A firm which turns coffee beans into fuel has won a coveted small business competition.
London-based start-up Bio Beans beat off nearly 50 other early stage businesses to win the annual The Pitch Live event on Wednesday.
The 13 hour event, held in Bristol, was founded in 2008 and is one of the UK's longest-running competitions for small businesses. In the competition, run by business website Businesszone.co.uk, fifty short-listed entrepreneurs went head to head in a pitching battle watched by 250 investors.
The event first began as a small local event which was part of the Bristol Design Festival and featured companies pitching for £1,000. “The vision was, ‘let’s do Dragon’s Den’,” recalled Pitch founder Dan Martin. However, after the pitch videos were posted on the internet, interest grew and in 2009 the event was taken around England.
[How to make your small business brand cool]
The organisers soon added Scotland, Wales and Northern Ireland. “We’ve held it in the Belfast Opera House and at the Edinburgh Fringe,” said Dan. “Part of the idea is to showcase a different part of the UK, but the companies are from all over the UK.”
Run by ambitious new graduate Arthur Kay, winner Bio Beans aims to turn used coffee beans from London coffee shops into biodiesel and biomass pellets. The business was set up after Arthur won a category in the Mayor of London’s Low Carbon Prize, an initiative to encourage students to come up with ways to cut carbon emissions in London.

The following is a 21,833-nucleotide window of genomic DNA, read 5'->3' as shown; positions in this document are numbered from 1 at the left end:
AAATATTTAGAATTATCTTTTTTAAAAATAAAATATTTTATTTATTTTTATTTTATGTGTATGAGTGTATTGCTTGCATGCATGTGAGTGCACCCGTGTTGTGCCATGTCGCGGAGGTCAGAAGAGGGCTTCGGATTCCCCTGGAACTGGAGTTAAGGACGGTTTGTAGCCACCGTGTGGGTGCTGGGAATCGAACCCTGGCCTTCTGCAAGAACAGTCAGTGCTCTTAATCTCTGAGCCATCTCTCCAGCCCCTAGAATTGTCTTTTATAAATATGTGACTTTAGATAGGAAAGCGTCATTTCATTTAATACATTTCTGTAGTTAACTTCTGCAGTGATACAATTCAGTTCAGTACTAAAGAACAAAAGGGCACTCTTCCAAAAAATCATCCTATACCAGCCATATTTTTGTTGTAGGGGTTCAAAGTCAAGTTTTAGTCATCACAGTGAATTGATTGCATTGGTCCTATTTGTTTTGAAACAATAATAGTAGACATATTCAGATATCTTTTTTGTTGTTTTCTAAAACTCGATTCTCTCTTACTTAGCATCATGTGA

“Arthur only graduated this year and is already making money,” says Dan. “The nature of the business is a bit different. He’s starting in London but the potential for this is massive.”
Arthur’s prize includes a year’s worth of business mentoring from serial entrepreneur Karen Darby, one of The Pitch Live’s core judges. Karen sold her comparison website SimplySwitch in 2006 to the Daily Mail for £22m and is now launching crowd funding site CrowdMission.com.
Seven other winning businesses will get a share of a £270,000 investment pot funded by the event’s investment panel which includes Horatio Investment, based in Glastonbury.
[Dragon Kelly Hoppen's guide to the perfect investor pitch]
Other winning business ideas included Karisma Kidz, run by Erika Brodnock, which designs online games and toys to help children suffering from depression and anxiety, and Pleasecycle.com, set up by Ry Morgan, which provides employee engagement software for companies to help encourage staff to cycle more.
The company has a smartphone app which enables company employees to earn ‘air miles’ for cycling and plans to roll it out for consumers in the near future. “All of these business have a social mission of some kind,” said Dan.
After the lengthy pitching session, the start-ups also got to network with high profile investors in their sectors, many of them personally introduced by one of the event’s judges, entrepreneur Lara Morgan, a finalist in the Veuve Clicquot Businesswoman of the Year Award.
“Investors come to the event from all over the UK,” explained Dan. “It’s that kind of networking that’s really powerful.”